Cafeteria, music, learning support, busing on the chopping block

Superintendent Tom Grant and board chair Melissa Hyndes talk about the Coquitlam district budget and proposed cuts at Tuesday
Superintendent Tom Grant and board chair Melissa Hyndes talk about the Coquitlam district budget and proposed cuts at Tuesday's public meeting.

The future of school libraries, school busing, learning services for special needs students and cafeterias for tweens and teens will be on the chopping block next week when School District 43 trustees take another look at trimming $13.4 million from the bottom line.

With few non-salary places to cut and supply budgets already stripped, SD43 is considering cuts to 163 full-time equivalent positions, as recommended by the district’s leadership team Tuesday night.

Tweaks are still possible to save jobs and programs between now and Tuesday, when an actual budget is presented, but board chair Melissa Hyndes gave little hope that much can be done.

“I know that our team have been meeting for the last two days and putting together some options, different options, although I’ve been told they’re not really much better than the first options,” said the Port Moody trustee.

The efforts to soften the blow of job cuts before next Tuesday’s meeting comes as districts across Metro Vancouver are reporting deficits, with some board chairs and senior officials taking to the media to argue that funding has not kept pace with rising costs.


Also this week, the BC Teachers’ Federation sought a ruling on essential services, which would allow the union to give 72-hour strike notice to back contract demands, although initial job action is not expected to affect classrooms. Immediate plans are to withdraw supervision and refuse contact with management.

But the Tri-Cities two BC Liberal MLAs say funding is not the problem in SD43 because grants to the school district have increased 35%  since 2000/’01 and per-pupil payments have increased 39% while enrolment has declined over that period.

“When I was on DPAC [District Parent Advisory Council] in 2002/2004, enrolment was 32,300 students and, in 2013/’14, that has dropped to 30,400 roughly — that’s a loss of 1,800 to 2,000 students, or 6% of the students population,” Coquitlam Port Moody MLA Linda Reimer said, adding that the district is also getting $3.9 million in Learning Improvement Funding to support vulnerable students.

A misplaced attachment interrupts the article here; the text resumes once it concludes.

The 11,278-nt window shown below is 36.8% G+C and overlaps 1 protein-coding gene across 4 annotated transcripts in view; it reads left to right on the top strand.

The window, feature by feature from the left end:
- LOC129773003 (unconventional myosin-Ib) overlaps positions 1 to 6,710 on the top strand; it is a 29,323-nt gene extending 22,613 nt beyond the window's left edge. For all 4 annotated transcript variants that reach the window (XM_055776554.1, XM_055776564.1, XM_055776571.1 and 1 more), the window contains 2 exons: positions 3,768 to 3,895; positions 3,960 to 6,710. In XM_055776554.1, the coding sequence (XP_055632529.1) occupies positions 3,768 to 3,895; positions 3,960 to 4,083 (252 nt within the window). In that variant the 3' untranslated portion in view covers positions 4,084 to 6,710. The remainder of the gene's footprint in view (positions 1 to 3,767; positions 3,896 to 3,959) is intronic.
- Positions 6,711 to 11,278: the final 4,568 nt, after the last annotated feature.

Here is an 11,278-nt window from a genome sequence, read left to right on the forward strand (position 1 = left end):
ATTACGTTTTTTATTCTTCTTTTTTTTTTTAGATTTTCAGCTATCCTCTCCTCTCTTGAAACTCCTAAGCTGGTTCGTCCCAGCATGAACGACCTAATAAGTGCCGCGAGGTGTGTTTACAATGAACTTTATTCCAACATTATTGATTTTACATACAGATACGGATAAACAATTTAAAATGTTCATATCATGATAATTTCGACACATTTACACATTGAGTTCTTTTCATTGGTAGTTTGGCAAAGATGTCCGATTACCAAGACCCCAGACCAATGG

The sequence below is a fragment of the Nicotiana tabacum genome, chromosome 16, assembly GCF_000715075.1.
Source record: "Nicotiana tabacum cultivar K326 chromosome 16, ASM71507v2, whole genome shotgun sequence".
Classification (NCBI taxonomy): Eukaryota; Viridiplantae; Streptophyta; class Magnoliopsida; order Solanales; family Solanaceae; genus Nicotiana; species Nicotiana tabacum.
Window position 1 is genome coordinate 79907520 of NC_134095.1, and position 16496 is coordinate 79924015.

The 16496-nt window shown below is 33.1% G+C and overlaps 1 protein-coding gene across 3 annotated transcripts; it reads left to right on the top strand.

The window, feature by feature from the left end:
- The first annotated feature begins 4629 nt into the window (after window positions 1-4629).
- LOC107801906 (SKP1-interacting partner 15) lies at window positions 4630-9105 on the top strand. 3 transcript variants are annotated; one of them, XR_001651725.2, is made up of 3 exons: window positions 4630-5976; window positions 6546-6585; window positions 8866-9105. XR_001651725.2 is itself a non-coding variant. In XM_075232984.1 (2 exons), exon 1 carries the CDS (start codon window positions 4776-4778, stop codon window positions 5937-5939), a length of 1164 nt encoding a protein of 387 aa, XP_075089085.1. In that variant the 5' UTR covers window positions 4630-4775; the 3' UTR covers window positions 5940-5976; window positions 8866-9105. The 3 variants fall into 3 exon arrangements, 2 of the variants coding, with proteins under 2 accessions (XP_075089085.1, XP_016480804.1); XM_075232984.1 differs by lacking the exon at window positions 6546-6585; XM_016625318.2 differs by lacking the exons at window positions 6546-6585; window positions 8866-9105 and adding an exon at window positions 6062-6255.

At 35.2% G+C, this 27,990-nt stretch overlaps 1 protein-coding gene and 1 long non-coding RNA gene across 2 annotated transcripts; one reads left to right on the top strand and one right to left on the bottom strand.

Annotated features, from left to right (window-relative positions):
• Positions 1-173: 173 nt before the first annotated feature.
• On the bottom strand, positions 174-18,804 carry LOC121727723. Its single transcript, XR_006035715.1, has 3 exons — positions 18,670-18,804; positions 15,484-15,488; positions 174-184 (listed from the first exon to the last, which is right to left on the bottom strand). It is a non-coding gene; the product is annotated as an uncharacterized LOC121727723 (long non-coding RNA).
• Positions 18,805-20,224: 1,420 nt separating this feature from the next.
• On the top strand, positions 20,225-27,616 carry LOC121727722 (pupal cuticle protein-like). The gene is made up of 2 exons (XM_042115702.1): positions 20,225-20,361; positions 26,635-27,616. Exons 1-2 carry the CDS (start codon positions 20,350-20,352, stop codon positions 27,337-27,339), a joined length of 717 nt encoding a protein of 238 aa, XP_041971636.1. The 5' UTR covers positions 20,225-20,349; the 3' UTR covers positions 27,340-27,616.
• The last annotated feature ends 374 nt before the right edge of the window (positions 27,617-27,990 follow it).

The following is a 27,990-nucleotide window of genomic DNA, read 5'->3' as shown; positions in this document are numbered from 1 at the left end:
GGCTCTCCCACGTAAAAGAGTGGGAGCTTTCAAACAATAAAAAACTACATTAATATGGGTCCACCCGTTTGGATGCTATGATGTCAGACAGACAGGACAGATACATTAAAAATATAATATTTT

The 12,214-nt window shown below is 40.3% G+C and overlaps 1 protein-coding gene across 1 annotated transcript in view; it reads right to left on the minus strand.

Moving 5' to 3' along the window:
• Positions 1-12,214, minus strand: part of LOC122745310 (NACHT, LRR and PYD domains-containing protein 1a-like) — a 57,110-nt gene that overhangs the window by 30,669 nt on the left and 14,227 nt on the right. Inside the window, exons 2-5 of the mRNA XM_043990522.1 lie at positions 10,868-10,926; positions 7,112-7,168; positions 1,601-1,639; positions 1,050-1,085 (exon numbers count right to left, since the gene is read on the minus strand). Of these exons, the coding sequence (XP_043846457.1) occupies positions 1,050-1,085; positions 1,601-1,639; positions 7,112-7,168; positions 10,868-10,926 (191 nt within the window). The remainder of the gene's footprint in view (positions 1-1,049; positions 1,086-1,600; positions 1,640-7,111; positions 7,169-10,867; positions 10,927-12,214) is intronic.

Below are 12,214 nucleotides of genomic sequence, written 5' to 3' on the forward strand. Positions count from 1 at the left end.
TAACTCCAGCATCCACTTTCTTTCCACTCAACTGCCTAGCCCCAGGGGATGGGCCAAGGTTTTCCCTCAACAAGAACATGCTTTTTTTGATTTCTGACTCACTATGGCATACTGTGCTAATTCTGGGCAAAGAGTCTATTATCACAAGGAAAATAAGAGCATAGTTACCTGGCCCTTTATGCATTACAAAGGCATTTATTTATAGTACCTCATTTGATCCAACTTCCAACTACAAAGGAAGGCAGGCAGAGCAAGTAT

Both Reimer and Coquitlam-Burke Mountain MLA Douglas Horne were answering charges from SD43 officials who say funding has not kept pace with higher costs, and the district has had to absorb downloaded costs, such as CUPE wage increases that were negotiated provincially but not funded by Victoria. According to SD43 figures, if grants had kept pace with inflation, the district would have another $16.3 million to spend — enough to cover its current deficit.

While Horne agrees with the district that it may be time to review how public education is funded, he doesn’t agree that SD43 should be comparing itself with rural districts that face unique challenges, such as geographic and transportation issues that require more funding.

“To anyone whose looking at it with an eye to understand, it makes sense the way it is,” Horne said, noting that SD43 is no longer at the bottom of the pack when it comes to per-pupil funding.

“We’ve actually moved up the scale,” Horne said.

Meanwhile, Hyndes is hoping parents join forces with trustees in lobbying the province for money. At Tuesday’s board meeting, she asked the community to rally for public education and she reiterated that statement in an interview with The Tri-City News, adding that it will be difficult to repair the damage to SD43 schools from this round of cuts.

“How I look at it is, there are so many things we would have loved to be able to provide and do, and this has set us back where to rebuild is going to take a long time.”

Among the recommendations to save money starting in September are closing middle school cafeterias and making changes to secondary school cafeteria services to save money as these programs run at a loss, as well as eliminating all non-special-needs before- and after-school busing, and chopping benefits for retired school board employees.


Libraries won’t close as schools will have to find different ways of allocating librarian time but, overall, 38.38 FTE librarian positions could be cut from the budget, and some of the programs that may be affected by the changes could be middle school explorations classes.

In all, SD43 is looking at cutting as many as 163.3 FTE positions, most of them teachers. although 22 FTE support staff, 33 education assistants and four administration FTE positions are also in jeopardy.

The district leadership team’s recommendations have yet to be approved by the board.

Trustees also voted to include a $900,000 contingency fund as a safeguard against an emergency. The decision followed a heated debate during which three trustees expressed concerns the district was saving money that could be clawed back by the government.


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